Rick was one of the founders of Pacific Rivers and returned to the board in 2017
Rick George has always been connected to moving water. Though he swam competitively in pools and water-skied extensively in damned rivers, his preference has always been for rivers flowing with life and sound.
Raised in La Grande in NE Oregon’s Blue Mountains, he developed a deep respect for and appreciation of the Grande Ronde River. Fishing with his dad and family and friends established a permanent tie to the Grande Ronde, including the Wallowa, Lostine and Catherine Creek. He learned that you understand a river when you pick huckleberries, hunt, fish and hike a river. It’s more than swimming and rafting.
In 1986 Rick met Bob Doppelt and together they corralled and cajoled enough river lovers, fishers and rafters to organize the skeleton of the Oregon Rivers Council. Auspiciously the early organizational meetings were held at the Oregon Zoo.
Rick was offered and accepted the executive director position for the poorly funded, newest environmental group on the Oregon block. The tenacious character, generosity and non-profit experience of ORC’s first board members, funders and volunteers provided the collective ability to persevere and succeed. And succeed ORC did. From navigating the rough and tumble field of Oregon’s established and powerful environmental groups, to balancing the coincident state and federal river protection campaigns, ORC worked closely with Sen. Mark O. Hatfield and Rep. Les AuCoin to pass an historic Wild and Scenic Rivers bill that added 40 of Oregon’s best. And in one of his best job duties ever, Rick toured (inventoried) most of Oregon’s rivers by shore, boat, plane, story and an occasional bourbon with those that knew and loved “their” rivers best.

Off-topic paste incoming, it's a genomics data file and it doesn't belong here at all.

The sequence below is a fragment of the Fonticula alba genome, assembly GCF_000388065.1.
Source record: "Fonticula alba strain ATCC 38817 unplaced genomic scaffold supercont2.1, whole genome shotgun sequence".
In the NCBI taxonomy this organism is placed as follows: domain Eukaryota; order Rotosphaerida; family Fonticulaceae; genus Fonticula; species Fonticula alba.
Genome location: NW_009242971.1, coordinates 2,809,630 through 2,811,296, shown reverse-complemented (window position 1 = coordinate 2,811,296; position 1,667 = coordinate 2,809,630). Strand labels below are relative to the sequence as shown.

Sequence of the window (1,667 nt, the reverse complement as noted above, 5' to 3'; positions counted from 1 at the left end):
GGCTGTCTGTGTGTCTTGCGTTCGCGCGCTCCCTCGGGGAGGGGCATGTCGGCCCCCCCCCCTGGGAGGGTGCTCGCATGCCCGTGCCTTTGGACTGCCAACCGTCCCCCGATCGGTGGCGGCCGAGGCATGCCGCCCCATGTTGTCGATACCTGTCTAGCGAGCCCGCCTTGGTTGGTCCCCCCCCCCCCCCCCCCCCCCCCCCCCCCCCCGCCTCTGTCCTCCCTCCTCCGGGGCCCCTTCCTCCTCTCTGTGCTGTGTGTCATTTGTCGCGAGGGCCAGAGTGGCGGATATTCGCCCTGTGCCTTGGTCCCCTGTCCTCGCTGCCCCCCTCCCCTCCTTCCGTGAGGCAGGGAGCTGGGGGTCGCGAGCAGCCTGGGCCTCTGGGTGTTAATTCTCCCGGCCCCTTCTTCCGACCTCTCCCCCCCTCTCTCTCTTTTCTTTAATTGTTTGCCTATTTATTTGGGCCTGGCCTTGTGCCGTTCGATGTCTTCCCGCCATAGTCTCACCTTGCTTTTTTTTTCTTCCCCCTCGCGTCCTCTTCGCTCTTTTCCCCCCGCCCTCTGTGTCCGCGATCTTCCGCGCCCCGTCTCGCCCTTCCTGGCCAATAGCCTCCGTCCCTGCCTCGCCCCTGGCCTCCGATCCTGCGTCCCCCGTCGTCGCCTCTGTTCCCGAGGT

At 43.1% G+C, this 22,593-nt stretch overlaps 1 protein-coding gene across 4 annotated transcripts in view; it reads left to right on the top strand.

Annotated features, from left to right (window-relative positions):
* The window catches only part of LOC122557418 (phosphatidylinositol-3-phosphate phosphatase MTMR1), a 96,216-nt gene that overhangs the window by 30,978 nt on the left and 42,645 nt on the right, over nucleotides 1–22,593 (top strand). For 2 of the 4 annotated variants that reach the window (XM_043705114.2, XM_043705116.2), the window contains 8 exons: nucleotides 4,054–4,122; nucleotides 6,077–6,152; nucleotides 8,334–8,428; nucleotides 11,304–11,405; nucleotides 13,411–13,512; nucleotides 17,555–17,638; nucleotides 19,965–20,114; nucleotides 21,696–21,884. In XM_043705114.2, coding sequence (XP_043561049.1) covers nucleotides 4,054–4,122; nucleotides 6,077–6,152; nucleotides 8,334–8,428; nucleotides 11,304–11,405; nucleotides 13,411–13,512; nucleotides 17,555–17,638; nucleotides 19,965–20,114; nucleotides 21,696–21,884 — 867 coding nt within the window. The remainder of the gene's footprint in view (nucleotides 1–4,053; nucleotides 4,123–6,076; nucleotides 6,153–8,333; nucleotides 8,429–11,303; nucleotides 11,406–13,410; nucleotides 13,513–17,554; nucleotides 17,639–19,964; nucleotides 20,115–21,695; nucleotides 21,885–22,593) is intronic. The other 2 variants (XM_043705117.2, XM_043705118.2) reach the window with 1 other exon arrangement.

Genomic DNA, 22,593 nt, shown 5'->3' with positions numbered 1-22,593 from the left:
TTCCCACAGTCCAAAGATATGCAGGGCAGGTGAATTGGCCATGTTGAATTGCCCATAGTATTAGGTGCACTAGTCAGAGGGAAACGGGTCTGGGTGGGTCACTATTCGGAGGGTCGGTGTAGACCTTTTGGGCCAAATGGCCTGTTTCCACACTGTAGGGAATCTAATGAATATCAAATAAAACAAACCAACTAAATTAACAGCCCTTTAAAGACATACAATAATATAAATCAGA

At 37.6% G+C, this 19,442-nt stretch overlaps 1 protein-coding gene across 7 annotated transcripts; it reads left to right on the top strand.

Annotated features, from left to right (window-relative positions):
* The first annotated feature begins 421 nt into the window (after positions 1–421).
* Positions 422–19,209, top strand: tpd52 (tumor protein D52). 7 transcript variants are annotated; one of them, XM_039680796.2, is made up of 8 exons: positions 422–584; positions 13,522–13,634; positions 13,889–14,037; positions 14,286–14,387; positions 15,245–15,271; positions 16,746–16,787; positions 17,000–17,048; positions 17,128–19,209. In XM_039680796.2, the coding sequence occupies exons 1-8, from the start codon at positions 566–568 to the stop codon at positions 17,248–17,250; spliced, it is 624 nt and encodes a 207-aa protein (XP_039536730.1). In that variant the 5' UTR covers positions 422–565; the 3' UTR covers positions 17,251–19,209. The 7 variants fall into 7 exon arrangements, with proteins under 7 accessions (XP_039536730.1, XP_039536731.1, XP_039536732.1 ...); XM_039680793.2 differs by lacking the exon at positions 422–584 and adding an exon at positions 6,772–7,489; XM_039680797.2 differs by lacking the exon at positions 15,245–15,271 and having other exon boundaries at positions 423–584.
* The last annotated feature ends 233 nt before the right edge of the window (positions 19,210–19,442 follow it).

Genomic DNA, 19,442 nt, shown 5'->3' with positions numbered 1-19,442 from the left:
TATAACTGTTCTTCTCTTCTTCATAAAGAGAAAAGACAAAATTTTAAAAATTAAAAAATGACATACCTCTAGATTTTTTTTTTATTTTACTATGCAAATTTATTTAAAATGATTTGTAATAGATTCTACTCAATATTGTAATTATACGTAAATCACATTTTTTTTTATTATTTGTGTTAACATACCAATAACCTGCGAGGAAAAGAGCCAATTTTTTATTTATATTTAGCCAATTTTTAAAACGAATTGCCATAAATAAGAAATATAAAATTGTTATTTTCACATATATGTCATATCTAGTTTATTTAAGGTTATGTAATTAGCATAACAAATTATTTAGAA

After the successful Wild and Scenic Rivers campaign established ORC’s territory, Rick left the organization to start a federal river ranger program on the Grande Ronde and Wallowa rivers and then in 1989 a career with the Confederated Tribes of the Umatilla Indian Reservation. Natural resources policy, strategic planning, tribal treaty rights and political affairs work in Washington, D.C. and in Oregon’s and Washington’s capitols defined that 21 year career from his offices on the Reservation. In addition to valued political experience Rick was also schooled in the art and science of working with real people – farm and ranch owners, tribal people, business people and local elected officials.
In spite of his love for La Grande and secret promise he would never live in Pendleton, Rick and his family moved to Pendleton to avoid the dangers of the short but hazardous daily winter drive commute to the Reservation.
In 2011 Rick and Kathleen and family moved from Pendleton to a small farm outside of McMinnville, Oregon to allow Kathleen to return to her own Confederated Tribes of Grand Ronde as the new director of Spirit Mountain Community Fund. That left Rick the freedom to have some fun working several different jobs including vice president at Ecotrust, contract environmental policy work in Salem and now planning department manager for the Grand Ronde Tribes. Mostly Rick is still in recovery from the transition from northeastern Oregon’s rivers, snowy winters, and dearth of people to western Oregon’s rain, mist, moss, moisture and crowds. Hmmm. (And BTW Kathleen is now an elected Tribal Council Woman at Grand Ronde).
In his spare time Rick owns a private firearms sales business, loves spending time with family on the Grande Ronde River and in Troy, Oregon. Rick is fortunate to have 3 sons, Dylan in Eugene and Sean and Noah still at home, Kathleen’s mother is part of their household and his parents close by in Corvallis. He continues to make up as many excuses as possible to return home to the Grande Ronde and hopes his recent acceptance of a board position for Pacific Rivers might contribute.